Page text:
Words & photography: Peter Stevens
Three-times Formula 1 Champion Sebastian Vettel recently observed that the carbon footprint of a Grand Prix needs to be reduced by a very large amount. He particularly mentioned the recent enormous increase in motorhomes that are parked at the races. Quite what he would make of the hundreds of mobile sleeping machines at an event like the beach races on the island of Rømø off the North Sea coast of Denmark is open to conjecture. If it is weird, wacky or bizarre, then you will find it on the Lakolk Beach between an early dawn and a late summer dusk. Strictly no overnight camping on the beach, and no rubbish left behind; two things that every visitor respects.
In the 1920s the Danish island of Fanø was famous for its long, flat and remote beach. Among those who raced on it were Sir Malcom Campbell, Edward Scarisbrick in a Benz, and John Duff, possibly with a 10-litre Fiat S.61. Campbell set a record speed of 146.4mph on his Sunbeam in 1923. To the south of Fanø is the island of Rømø, connected to the Danish mainland by a 12km causeway. There are two principal beaches, Lakolck being the smaller but still an enormous stretch of sand, which is not covered by incoming tides. The Danish military forces practice landing C-130 Hercules on the beach in the winter months, which gives an idea of the size of Lakolk.
For Thomas Toft Bredahl and Carsten Bech, this is the sixth time that they have invited a very varied group of racers to join them for a day of drag racing on the sands over the course. Something like 20,000 spectators arrive, most in pre-1960s cars and trucks. You could spend a day just looking at the spectator vehicles.
The idea of the event is side-by-side drag racing over a straight ¼km course, and racers can choose who they race against — all very democratic. Top speeds are all recorded, causing either delight or disappointment. This year’s fastest speed was 111km/h, recorded by a gloriously patinated ’34 Ford five-window coupe with a very fine set of period Ardun OHV cylinder heads, entered by the heavily bearded Jens Nybo Hansen (below). Beards are pretty much compulsory among the male entrants…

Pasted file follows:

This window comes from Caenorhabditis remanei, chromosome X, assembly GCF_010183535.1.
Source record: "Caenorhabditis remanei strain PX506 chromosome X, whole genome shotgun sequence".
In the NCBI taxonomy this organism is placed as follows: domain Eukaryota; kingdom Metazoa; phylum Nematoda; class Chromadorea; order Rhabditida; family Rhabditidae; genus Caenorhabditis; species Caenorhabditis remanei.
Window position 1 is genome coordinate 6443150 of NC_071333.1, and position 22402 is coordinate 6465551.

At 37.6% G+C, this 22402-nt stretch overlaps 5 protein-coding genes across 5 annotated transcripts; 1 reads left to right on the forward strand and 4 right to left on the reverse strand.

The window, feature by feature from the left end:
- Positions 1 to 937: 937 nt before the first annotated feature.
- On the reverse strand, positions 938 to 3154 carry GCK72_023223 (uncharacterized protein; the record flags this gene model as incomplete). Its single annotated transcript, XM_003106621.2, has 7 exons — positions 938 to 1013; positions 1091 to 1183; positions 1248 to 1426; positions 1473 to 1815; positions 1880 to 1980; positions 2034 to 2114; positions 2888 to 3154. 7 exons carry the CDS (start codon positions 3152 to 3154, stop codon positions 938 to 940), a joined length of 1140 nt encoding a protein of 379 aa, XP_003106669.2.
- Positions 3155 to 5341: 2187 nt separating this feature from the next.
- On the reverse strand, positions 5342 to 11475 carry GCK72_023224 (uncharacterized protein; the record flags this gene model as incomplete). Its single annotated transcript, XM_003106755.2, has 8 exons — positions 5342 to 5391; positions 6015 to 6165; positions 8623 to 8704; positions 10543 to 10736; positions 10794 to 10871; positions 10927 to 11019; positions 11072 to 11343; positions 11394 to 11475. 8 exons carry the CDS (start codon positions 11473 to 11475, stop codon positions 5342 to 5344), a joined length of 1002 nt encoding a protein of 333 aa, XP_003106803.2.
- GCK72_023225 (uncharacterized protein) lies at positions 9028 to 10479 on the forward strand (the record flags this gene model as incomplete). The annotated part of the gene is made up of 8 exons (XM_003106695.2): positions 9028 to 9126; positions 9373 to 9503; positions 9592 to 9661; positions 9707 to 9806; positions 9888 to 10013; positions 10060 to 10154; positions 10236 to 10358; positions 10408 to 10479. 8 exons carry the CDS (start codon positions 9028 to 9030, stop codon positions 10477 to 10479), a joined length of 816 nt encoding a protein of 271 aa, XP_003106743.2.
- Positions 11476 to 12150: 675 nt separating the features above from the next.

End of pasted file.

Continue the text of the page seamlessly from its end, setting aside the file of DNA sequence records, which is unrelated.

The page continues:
The obscure is always welcome on the beach, whether it’s a giant MAN TGS 33.480 6×6, which was about to set off around the world, or the 1928 Marmon T68 of Klaus Glasmacher, which he found in Uruguay in 2003 and later restored and road registered for competition in sprints and hillclimbs across Europe. Also racing on the beach was the little 500cc JAP-engined Formula 3 car (below) of Thomas Krause, built in 1947 by Svend Anderson and Bengt Peterson (Bengt was the father of Formula 1 driver Ronnie Petersen). UK-based designer Craig Callum had trailered his 1929 Model A five-window coupe all the way from Suffolk to race against friends made while he was working at Lego in Denmark.
Buying and owning a vehicle in Denmark is an expensive business; tax on new cars starts at around 140 percent, but there is a sliding scale for importing old cars that is still very tough. What many people do is to find an old vehicle chassis in a scrapyard and build their own period racer. It’s still not a cheap process, and after four years a tough annual test is required for every vehicle in the country. But this has led to some very fine-looking ‘evocations’, and these are very welcome on Lakolk beach.
There are plenty of what we would call classic racing hot rods, but there is a strong interest in what this creative and stylish little country can make from ‘found’ pieces. The great thing is that no one is precious about evocations, but genuine components are required. The suggestion is that if, for example, Packard or Buick had made a sporting or private entrants’ race car during the production life of the cars, this is how might they have looked and performed. This is an attitude that you can’t help but admire.
If you want a quiet and calm holiday, don’t visit Rømø during the race week – but if you love ‘store nye venskaber’, it’s the place for you!
More information here.